This post was last updated on Dec 23, 2020.
DISCLAIMER: This content is provided for informational purposes only and is not intended as legal, accounting, tax, HR, or other professional advice. You are responsible for your own compliance with laws and regulations. You should contact your attorney or other relevant advisor for advice specific to your circumstances.
Last Updated: March 18, 2020
The American food and beverage space has gone into free fall as an ever-growing list of localities batten down the hatches and urge the public to self-quarantine and practice social distancing to prevent the spread of COVID-19.
Sunday, March 15, 2020, The CDC issued a statement recommending the public forego gatherings of 50 or more people over the next eight weeks. In the shadow of this announcement, local governments around the country enacted restrictions on the operations of businesses typically responsible for gatherings of 50 or more: Restaurants, bars, breweries, wineries, and nightclubs.
The following day, in a White House briefing President Trump and members of his administration "urged all Americans to avoid restaurants, bars (sic)" ABC News reported.
For the 15.3 million restaurant workers in this country, the decision to restrict or suspend restaurant operations has caused significant financial hardship and strain, especially on front-of-house staff members including cashiers, bussers, hosts, servers, and bartenders.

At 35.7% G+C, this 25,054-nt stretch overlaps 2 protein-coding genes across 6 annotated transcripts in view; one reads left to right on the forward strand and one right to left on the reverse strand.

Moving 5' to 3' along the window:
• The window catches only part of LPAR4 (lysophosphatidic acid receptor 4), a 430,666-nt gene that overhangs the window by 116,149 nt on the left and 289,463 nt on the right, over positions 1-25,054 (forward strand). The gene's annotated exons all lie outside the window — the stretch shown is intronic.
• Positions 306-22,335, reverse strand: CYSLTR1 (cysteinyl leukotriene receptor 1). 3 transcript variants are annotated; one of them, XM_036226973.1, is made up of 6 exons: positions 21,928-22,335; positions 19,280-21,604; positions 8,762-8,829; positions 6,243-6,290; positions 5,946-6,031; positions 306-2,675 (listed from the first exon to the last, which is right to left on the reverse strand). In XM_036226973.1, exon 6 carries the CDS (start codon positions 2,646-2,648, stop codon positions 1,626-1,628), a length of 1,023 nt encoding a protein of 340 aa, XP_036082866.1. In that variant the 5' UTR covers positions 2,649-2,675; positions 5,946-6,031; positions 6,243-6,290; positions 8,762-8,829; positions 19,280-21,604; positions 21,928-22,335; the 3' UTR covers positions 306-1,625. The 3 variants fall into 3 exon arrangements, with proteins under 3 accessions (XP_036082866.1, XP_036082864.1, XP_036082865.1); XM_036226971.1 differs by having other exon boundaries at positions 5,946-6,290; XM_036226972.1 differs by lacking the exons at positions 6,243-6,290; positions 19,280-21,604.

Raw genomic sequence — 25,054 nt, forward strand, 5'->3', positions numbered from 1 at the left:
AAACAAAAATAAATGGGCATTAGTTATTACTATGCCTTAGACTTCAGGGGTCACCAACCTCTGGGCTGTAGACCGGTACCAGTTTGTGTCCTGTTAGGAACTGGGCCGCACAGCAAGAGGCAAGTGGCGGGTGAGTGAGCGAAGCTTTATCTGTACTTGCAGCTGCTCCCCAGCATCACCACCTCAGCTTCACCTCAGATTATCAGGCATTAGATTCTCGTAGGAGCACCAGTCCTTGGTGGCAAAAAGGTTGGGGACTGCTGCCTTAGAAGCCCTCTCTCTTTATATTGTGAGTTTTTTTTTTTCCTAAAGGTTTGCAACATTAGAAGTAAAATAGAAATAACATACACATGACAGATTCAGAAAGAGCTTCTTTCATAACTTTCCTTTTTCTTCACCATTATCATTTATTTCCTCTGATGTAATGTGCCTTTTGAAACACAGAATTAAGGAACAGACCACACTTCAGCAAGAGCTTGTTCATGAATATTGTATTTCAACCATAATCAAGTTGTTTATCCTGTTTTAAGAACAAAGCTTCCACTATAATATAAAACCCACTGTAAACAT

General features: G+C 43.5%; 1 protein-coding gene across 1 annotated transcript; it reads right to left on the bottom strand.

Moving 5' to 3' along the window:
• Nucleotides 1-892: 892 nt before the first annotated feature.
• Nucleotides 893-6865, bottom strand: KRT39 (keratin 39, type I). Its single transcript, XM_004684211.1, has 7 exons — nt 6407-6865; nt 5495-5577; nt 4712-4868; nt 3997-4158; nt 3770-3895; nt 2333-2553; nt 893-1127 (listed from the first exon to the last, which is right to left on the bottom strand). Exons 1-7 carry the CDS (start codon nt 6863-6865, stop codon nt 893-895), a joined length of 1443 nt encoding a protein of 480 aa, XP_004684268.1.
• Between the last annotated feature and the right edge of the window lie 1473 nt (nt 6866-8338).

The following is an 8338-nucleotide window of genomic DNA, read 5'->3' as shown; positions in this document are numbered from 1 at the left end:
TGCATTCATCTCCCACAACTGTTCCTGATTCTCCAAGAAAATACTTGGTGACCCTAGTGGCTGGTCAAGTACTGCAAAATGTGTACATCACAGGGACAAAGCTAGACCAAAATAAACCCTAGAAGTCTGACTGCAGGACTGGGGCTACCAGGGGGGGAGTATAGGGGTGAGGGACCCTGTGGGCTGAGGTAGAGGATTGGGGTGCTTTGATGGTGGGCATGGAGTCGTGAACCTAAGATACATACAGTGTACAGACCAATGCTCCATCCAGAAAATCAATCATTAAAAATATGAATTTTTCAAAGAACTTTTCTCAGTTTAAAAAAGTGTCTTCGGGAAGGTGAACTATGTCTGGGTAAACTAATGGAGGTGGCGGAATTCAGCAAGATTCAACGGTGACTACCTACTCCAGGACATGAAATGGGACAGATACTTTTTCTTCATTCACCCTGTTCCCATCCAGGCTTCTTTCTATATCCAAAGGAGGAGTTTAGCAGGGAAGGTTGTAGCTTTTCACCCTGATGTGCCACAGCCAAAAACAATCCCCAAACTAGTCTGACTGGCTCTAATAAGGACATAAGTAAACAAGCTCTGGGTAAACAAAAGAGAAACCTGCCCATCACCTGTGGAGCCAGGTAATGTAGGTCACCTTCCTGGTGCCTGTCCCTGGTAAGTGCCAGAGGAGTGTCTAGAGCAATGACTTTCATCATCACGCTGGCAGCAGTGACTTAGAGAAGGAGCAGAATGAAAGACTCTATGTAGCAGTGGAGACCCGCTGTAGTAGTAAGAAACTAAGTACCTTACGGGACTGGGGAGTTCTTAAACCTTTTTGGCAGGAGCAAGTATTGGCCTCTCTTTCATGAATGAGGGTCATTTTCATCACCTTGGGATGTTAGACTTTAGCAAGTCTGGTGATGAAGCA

Many restaurant workers have been placed on unpaid leave. Many more have been laid off. Restaurants of all persuasions and sizes have been forced to reevaluate and reduce their workforce, including Danny Meyer's Union Square Hospitality Group, who announced Wednesday morning that they'd laid off 2,000 employees – approximately 80% of their company – in light of the COVID-19 restaurant closures.
It's no secret that many in the restaurant industry live paycheck to paycheck. Front-of-house employees who work for restaurants using a tipped-wage employment model are paid a meager base rate under the the assumption that their earned tips will either equal or surpass what they would have made in a shift if paid the state's hourly minimum wage. As all FOH staff know, one bad shift can have a size-able dent on your ability to pay your weekly living expenses. Now, imagine having 4 weeks worth of bad shifts.